qmail-chkuser is one of the most useful qmail patches available out there. It helps reduce bandwidth usage for spam emails directed to non-existant users by rejecting them at SMTP level. Previous versions of chkuser was named chkusr, I used to use chkuser-0.6 from Bill Shupp‘s website due to its simplicity. The newer version (chkuser — notice the ‘e’) combines several other patches and provides configurable settings. Some people may like this but some (including me) may not. I use many qmail patches and prefer to keep only the patches that I use. I used chkuser for the latest qmail installation I installed and disabled other patches chkuser comes with including logging. Its logging function presented problem with stunnel. Somehow output of the log goes to stunnel instead of the log files causing problem. I looked for a fix on Google and found a similar problem including a fix. My stunnel installation doesn’t have ‘-f’ parameter as suggested by patch author, Antonio Nati, so I decided to disable logging and solved the problem.


I have been using PowerDNS plus PowerAdmin everytime I’m asked to build a web-frontend-enabled DNS system. Unfortunately the developers of PowerAdmin abandoned the project a while ago (last update was in 2004).
Wim Mostrey made an update to the 2 years old out-of-date PowerAdmin in March 2006. His patch introduces two new features for PowerAdmin.
When installing PowerAdmin, make sure that PEAR-DB and MySQL extension for PHP are installed. Otherwise it would produce an error message that’s not helpful (Oops! An error occured!). If those two are installed, then PowerAdmin should work properly.

RHEL Apache (Plesk) rebuild

By default, Apache distribution shipped with RHEL is compiled with a hard limit of 300 FDs. A busy server requires a lot more..This is how I increased the FD hard limit based on SW-Soft’s FAQ:
A bit outdated, but that’ll do! 🙂

Add the following line to /etc/sysctl.conf:
fs.file-max = 131072

Run the following shell command:
# sysctl -w fs.file-max=131072

Edit __FD_SETSIZE value in /usr/include/bits/typesizes.h to:
#define __FD_SETSIZE 32768
(before, it is 1024)

Find httpd’s source rpm (try rpmfind or Google) and rebuild the package.
xmlto and pcre-devel are required, install both with up2date.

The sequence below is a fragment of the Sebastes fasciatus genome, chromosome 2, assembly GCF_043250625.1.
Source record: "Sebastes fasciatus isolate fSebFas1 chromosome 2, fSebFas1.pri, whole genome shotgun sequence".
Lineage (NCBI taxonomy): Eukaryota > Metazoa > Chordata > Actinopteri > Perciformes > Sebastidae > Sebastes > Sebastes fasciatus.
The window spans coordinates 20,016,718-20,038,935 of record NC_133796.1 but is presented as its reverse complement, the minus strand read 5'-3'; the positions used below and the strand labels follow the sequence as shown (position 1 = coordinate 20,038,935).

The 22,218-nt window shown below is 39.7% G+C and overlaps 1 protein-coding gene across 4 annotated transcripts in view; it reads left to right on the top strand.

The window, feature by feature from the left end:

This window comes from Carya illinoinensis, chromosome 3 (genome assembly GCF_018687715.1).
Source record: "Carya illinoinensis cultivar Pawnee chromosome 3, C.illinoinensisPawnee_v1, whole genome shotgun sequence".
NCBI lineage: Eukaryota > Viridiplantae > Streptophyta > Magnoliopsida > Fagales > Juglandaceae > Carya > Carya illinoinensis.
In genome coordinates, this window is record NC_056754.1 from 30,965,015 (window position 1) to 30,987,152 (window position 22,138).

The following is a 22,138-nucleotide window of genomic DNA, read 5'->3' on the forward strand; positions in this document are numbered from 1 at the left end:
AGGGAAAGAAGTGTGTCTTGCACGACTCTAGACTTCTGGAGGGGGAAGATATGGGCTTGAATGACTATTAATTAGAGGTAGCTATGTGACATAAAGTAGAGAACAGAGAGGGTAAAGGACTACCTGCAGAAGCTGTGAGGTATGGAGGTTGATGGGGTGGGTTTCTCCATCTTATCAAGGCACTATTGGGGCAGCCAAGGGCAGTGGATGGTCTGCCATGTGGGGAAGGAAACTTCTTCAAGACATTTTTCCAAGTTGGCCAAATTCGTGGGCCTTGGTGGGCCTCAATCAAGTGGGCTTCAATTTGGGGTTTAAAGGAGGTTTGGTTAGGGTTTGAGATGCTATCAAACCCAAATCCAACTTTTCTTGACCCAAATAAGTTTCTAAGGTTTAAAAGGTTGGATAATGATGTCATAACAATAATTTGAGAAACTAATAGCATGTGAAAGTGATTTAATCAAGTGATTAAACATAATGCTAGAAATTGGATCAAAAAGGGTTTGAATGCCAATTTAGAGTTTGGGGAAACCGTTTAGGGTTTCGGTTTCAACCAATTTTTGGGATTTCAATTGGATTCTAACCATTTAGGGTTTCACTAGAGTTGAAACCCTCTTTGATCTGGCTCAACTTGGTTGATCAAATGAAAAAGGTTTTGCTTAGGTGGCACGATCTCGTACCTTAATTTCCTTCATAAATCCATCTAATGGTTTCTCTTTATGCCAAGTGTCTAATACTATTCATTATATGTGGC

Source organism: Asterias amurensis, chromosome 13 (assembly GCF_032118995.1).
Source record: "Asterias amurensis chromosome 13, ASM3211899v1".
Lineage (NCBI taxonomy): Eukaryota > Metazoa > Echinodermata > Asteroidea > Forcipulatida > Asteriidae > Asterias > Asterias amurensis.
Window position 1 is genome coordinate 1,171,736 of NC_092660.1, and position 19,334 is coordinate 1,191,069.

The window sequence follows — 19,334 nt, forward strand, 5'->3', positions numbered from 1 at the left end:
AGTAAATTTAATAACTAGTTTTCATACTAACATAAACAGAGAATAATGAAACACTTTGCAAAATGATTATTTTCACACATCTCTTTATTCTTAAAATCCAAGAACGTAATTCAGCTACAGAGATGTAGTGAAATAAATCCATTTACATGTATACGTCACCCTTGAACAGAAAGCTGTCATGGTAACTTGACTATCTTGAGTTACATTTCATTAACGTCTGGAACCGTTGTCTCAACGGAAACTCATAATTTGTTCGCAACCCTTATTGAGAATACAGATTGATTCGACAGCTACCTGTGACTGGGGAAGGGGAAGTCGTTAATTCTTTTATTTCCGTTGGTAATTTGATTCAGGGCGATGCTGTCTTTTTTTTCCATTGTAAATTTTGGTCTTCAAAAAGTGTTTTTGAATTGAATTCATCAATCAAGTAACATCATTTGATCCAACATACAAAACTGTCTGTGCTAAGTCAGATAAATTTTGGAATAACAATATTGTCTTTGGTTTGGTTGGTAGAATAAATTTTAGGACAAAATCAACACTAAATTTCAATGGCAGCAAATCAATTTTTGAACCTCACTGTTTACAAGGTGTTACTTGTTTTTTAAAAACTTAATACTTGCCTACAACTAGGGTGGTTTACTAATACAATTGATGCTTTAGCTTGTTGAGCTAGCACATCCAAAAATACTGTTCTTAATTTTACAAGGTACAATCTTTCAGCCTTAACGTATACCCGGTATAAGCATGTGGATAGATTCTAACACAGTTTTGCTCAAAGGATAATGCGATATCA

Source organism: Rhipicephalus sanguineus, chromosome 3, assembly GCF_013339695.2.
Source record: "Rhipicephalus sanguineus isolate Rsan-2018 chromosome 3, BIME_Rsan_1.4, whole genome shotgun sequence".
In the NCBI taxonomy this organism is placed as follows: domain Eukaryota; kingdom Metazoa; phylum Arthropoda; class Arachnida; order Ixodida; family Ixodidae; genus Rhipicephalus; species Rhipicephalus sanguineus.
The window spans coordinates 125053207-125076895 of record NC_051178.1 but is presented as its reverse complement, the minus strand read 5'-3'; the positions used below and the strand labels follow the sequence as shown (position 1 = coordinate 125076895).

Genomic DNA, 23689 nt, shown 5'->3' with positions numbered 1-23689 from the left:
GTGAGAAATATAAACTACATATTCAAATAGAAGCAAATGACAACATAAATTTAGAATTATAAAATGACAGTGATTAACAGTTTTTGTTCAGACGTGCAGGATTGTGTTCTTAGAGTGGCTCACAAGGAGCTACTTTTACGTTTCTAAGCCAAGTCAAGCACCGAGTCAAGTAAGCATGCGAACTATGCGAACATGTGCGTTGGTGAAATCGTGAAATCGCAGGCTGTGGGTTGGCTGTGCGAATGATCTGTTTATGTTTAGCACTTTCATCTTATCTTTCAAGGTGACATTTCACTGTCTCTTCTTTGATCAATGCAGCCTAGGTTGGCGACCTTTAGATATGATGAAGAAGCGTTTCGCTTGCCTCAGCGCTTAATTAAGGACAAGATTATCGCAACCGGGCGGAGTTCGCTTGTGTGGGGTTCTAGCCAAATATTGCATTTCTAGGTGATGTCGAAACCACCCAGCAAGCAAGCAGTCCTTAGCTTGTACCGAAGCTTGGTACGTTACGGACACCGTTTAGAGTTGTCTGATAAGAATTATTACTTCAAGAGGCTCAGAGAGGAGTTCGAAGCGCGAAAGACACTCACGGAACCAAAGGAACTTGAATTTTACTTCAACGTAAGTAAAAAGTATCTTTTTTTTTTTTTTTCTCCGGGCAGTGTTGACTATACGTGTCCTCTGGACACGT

Other craps will be installed too:
pcre-devel xmlto docbook-dtds docbook-style-xsl passivetex sgml-common tetex xml-common xmltex tetex-fonts tetex-latex
Feel free to remove them once package has been rebuilt.

To rebuild the httpd rpm from the source rpm:
rpmbuild –rebuild sourcerpmfilehere.src.rpm

Once the custom binary rpm is ready, install it with -Uvh –force
Although the rebuild process produces 4 rpm files, I think only the httpd rpm is required.

Restart apache with the following commands:
/usr/local/psa/admin/sbin/websrvmng -a -v (not sure why this is needed)
service httpd restart

Valid for Plesk 7.5.

PowerDNS with Plesk servers

Having separate secondary NS for Plesk servers will be difficult to manage. To ease the process, I came up with an idea of using PowerDNS’ supermasters feature.
Just shove in the IP of the Plesk server, the name of the secondary NS and the server name to the supermasters table.
During initial touch-up of the Plesk server, make sure while modifying the DNS zone template to use THAT Plesk server as the first NS record. Otherwise it would cause problem with wrong SOA name causing PowerDNS not recognizing AXFR sent by the Plesk server.
Also make sure PowerDNS IP is included in the allowed list of AXFR on Plesk!

Some useful queries for PowerDNS’ SQL:
delete records.* from records, domains where records.domain_id = and domains.account = ‘SERVERNAME’;
delete from domains where account = ‘SERVERNAME’;

Valid for Plesk 7.5.